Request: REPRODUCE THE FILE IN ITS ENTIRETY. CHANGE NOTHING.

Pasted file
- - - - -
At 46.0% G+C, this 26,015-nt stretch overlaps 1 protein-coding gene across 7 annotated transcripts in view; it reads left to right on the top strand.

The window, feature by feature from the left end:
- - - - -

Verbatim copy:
At 46.0% G+C, this 26,015-nt stretch overlaps 1 protein-coding gene across 7 annotated transcripts in view; it reads left to right on the top strand.

The window, feature by feature from the left end: